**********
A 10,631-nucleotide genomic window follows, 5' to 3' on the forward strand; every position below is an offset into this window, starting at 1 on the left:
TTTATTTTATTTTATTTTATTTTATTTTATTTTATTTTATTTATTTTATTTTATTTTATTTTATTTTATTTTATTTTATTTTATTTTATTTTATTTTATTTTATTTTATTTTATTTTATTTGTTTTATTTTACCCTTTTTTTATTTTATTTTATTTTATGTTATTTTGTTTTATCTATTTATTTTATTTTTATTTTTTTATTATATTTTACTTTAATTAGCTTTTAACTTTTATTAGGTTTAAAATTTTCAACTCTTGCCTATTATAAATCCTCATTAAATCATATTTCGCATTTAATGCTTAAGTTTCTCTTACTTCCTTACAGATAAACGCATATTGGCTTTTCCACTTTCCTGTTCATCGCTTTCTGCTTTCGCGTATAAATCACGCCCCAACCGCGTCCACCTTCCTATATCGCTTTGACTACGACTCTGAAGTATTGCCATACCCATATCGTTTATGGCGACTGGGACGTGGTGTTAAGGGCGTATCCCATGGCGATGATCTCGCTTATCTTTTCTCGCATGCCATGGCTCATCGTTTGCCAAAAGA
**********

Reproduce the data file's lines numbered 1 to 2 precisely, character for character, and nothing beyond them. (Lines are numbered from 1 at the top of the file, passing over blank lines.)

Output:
A 10,631-nucleotide genomic window follows, 5' to 3' on the forward strand; every position below is an offset into this window, starting at 1 on the left:
TTTATTTTATTTTATTTTATTTTATTTTATTTTATTTTATTTATTTTATTTTATTTTATTTTATTTTATTTTATTTTATTTTATTTTATTTTATTTTATTTTATTTTATTTTATTTTATTTGTTTTATTTTACCCTTTTTTTATTTTATTTTATTTTATGTTATTTTGTTTTATCTATTTATTTTATTTTTATTTTTTTATTATATTTTACTTTAATTAGCTTTTAACTTTTATTAGGTTTAAAATTTTCAACTCTTGCCTATTATAAATCCTCATTAAATCATATTTCGCATTTAATGCTTAAGTTTCTCTTACTTCCTTACAGATAAACGCATATTGGCTTTTCCACTTTCCTGTTCATCGCTTTCTGCTTTCGCGTATAAATCACGCCCCAACCGCGTCCACCTTCCTATATCGCTTTGACTACGACTCTGAAGTATTGCCATACCCATATCGTTTATGGCGACTGGGACGTGGTGTTAAGGGCGTATCCCATGGCGATGATCTCGCTTATCTTTTCTCGCATGCCATGGCTCATCGTTTGCCAAAAGA